The short version of my answer is “Right then, but wrong now”. Originally, the “establishment” clause – both “religion” clauses of the First Amendment, actually, the entire First Amendment – did pertain only to the Federal government, and States were free to do as their legislatures chose. In fact, in 1801, the Connecticut state legislature voted to make the Congregational Church the official church of the State of Connecticut, prompting the associated Baptist churches of Danbury, CT, to write in alarm to President Thomas Jefferson asking if Baptists would henceforth be suppressed in their State. Mr. Jefferson replied to the Danbury Baptists with his justly famous “wall of separation” letter, asserting that, while Connecticut was free to designate Congregationalist Christianity as “official,” the legislature was not free to suppress other sects, which were protected by the “free exercise” clause. In 1925, In the Gitlow v. New York decision, the Supreme Court asserted that the First Amendment must be interpreted in the context of the “equal protection” clause of the 14th Amendment – which, of course, did not exist in 1801 – so that powers prohibited to the Federal government were likewise prohibited to the States … powers like designating churches and religions as “established” or “official”. (If State A officially establishes Religion X, whereas State B officially establishes Religion Y, neither religion enjoys “equal protection” in both States.) The customary expression for this practice is to say that Gitlow “incorporated” the First Amendment – technically, only freedom of the press in the case of Gitlow – “against the States”. I would invite you (all) to investigate the entire sweep of the “incorporation” story, beginning with Gitlow in 1925, pertaining to the First Amendment, and extending to McDonald v. City of Chicago in 2010, pertaining to the Second. Consequently, the entire history of the First Amendment and its interpretation by the Courts runs counter to any preferential treatment for Christianity (or any other religion) in any sense whatsoever, and has done so ever since James Madison, with consummate lawlerly precision, wrote “Congress shall make no law respecting … “ in 1788.
(If you want to pursue the theory and practice of incorporation vis a vis the “religion” clauses farther, I would recommend reading the following Supreme Court decisions: Everson v. Board of Education, Pierce v. Society of Sisters, Cantwell v. Connecticut, WV State Board of Ed. v. Barnette, Zorach v. Clauson, Engel v. Vitale, Abington Township SD v. Schempp, Sherbert v. Verner, Lemon v. Kurtzman, Wisconsin v. Yoder, Valley Forge Christian College v. Americans United for Separation and State, Bob Jones Univ. v. United States, Illinois ex rel. McCollum v. Board of Ed. SD 333. Lemon is especially instructive. In fact, an excellent investment would be to download to your Kindle for $8.00 the Landmark casebook First Amendment: Historic US Supreme Court Decisions.)
Bottom line: the CNP manifesto's explicit intent to accord preference to "historic Judeo-Christian principles" was DOA, constitutionally, even before the manifesto was ever committed to paper. The "establishment" and "free exercise" clauses jointly assure that the CNP's vision of education-as-evangelism is "always already" dead.
o Forgetting the “establishment” clause for a moment, such a full-throated and anti-constitutional preferential advocacy of Christianity in school classrooms would, in practice, result in a de facto violation of the “free exercise” clause of the First Amendment, as well.
Speaking from personal experience, I can attest that people raised in the hothouse environment of an exclusively Christian, especially conservative evangelical Christian, subculture are seriously impaired when it comes to placing themselves in the shoes of others who do not share their religious ideology and upbringing, as was the case with me through my teen-age years. Children – say, Buddhist or Muslim children – attending a school where the predominating religious ideology was overtly and avowedly, even militantly, Christian would be, as a matter of “facts on the ground”, highly inhibited in the practice of their own faith. Secretary DeVos, and no doubt others in influential positions in the Council for National Policy, would have a hard time imagining themselves in a public school in, say, Tehran. So it is equally unlikely that they could imagine how inhibited they would feel in the practice of their Christian faith. Yet they seek to implement national educational policy that would result in imposing this kind of inhibition on others of different faiths. This is certainly contrary to the spirit of the “free exercise” clause, and quite arguably of its letter, as well.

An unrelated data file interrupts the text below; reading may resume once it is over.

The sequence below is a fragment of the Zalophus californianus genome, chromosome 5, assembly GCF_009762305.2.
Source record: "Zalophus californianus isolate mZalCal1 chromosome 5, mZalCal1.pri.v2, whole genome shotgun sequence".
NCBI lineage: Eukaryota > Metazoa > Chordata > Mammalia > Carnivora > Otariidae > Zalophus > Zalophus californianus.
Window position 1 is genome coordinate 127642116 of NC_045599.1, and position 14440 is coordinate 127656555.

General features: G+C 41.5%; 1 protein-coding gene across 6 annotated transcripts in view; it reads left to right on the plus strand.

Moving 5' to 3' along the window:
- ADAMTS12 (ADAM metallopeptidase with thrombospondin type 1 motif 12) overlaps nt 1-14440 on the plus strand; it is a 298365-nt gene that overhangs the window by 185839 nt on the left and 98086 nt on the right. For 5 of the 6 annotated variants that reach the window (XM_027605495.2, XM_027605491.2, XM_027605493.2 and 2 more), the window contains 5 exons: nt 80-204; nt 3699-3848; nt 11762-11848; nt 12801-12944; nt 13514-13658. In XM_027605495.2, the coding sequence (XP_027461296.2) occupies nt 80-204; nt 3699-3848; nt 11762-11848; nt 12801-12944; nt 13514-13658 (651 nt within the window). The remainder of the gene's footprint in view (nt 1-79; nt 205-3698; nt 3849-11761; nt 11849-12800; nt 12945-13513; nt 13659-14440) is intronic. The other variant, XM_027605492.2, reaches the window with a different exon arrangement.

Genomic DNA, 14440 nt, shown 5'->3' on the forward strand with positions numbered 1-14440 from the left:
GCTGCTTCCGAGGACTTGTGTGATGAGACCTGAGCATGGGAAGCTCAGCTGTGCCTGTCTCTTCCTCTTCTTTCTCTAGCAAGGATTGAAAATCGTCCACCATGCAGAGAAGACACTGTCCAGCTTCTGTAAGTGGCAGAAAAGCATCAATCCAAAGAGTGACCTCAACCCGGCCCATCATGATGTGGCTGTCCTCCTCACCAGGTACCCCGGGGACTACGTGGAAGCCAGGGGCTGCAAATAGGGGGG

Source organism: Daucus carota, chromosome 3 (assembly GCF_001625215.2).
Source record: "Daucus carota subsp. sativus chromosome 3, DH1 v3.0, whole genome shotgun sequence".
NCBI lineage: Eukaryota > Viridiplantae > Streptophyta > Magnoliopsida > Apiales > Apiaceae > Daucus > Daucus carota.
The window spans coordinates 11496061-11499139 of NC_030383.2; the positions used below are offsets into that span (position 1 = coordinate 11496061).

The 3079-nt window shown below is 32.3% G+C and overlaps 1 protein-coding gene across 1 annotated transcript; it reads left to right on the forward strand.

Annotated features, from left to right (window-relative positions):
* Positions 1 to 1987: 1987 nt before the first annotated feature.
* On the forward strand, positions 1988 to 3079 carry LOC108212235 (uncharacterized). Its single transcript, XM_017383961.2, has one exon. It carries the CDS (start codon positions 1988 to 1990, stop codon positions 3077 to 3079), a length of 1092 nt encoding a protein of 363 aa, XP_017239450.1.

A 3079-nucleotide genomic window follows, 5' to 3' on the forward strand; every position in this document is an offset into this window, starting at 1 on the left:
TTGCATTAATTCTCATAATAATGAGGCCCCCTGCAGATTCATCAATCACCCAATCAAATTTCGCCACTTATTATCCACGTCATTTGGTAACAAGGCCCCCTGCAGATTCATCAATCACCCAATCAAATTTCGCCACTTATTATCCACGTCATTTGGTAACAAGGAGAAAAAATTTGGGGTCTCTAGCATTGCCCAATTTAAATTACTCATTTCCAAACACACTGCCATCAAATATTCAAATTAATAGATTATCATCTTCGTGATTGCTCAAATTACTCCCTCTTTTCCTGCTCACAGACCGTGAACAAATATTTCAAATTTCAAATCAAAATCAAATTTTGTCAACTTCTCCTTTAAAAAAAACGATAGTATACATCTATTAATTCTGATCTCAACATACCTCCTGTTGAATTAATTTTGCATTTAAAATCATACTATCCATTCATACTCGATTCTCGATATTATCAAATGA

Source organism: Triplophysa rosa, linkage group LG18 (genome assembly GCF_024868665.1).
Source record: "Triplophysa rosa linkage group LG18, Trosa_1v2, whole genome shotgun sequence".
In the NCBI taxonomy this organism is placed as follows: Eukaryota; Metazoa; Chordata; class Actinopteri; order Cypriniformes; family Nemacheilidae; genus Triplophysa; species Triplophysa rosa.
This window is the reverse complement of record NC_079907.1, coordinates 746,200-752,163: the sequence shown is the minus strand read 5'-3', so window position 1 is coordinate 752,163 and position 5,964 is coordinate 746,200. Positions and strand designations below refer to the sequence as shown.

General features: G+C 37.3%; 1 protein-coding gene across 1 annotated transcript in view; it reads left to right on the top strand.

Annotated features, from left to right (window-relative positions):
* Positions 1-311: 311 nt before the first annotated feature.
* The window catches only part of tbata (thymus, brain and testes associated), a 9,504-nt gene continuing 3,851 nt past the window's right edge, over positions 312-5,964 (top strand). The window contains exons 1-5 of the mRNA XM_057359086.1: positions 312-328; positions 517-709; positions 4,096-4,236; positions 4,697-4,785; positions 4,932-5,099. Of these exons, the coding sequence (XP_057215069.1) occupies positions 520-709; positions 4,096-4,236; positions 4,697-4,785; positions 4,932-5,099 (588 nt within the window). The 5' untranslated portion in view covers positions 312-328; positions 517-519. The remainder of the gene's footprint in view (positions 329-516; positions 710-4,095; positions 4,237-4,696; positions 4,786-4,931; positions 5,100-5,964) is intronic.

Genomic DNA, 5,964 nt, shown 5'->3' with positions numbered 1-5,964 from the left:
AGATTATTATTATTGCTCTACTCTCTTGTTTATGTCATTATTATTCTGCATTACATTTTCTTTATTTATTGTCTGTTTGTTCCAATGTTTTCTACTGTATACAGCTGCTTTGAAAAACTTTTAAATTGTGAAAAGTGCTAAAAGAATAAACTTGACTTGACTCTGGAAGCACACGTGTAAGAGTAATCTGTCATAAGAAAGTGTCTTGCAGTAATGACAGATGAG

o The practical problems of implementing such a “Christianity-only” policy would be prohibitively disruptive: the educational process would be eaten alive by endless litigation
Can anyone – even the staunchest CNP supporter and most devout conservative evangelical Christian – seriously envision that, if such a Christianity-only policy were adopted toward education, that organizations like the American Civil Liberties Union, People For the American Way, and Americans United for Separation of Church and State, faced with the prospect of even private educational institutions being transformed into de facto Christian madrassas, would supinely take such a possibility lying down? The court system at all echelons of the US justice system would be flooded virtually overnight with suits and countersuits alleging violations of the “religion” clauses, and maybe the “abridgement” clause, of the First Amendment; the “equal protection” clause of the Fourteenth; the “due process” clause of the Fifth; etc., etc., etc., etc., etc., etc., per omnia saecula saeculorum, “World without end, Amen”, "Smoke 'em if y'got 'em" … all of which would take money away from the actual, value-added process of school instruction, and instead pour all that money past the event horizon and down the black hole of infinitely protracted litigation – litigation over constitutional, First / Fourteenth / maybe Fifth Amendment, due process, and related issues that have been settled over the past century-plus. (Please understand in no uncertain terms: in such confrontations, my support and sympathies would be unreservedly and enthusiastically on the side of secularists and progressives. But concern for the effect on educational quality by school budgets impoverished by legal fees should be shared by everyone, not just "godless secular humanists" like the undersigned.) By the time it was all over – assuming it ever was – the phrase stare decisis would never have sounded sweeter. Which is precisely the solution: let the decision(s) stand.
So ... herewith my three-part advisory to CNP and CNP sympathizers: (1) read some history, concentrating on the history of Europe during the 1500s / 1600s, and see what carnage has been wrought and how high the bodies have been stacked because of religious conflicts, conflicts that remain unresolved to this day, and that are not still eating us alive because of laws like the First and Fourteenth Amendments; (2) read the First Amendment and the Federalist Papers pertaining thererto; (3) in the spirit of stare decisis, let’s leave things as they are, because forced / faux / fake religious conversions are always just that: faked.
And while I’m at it … I’d like Secretary DeVos to meet an old friend of mine: Madame Secretary, may I introduce the First Amendment and its partner and faithful companion the Fourteenth?
James R. Cowles
First Amendment ... PublicDomainPictures.net ... Public domain
James Madison ... White House Historical Association ... Public domain
St. Philip's Church, Garrison, NY ... Daniel Case ... CC BY-SA 3.0
Lakewood Church ... Joel Osteen Ministries ... CC BY-SA 3.0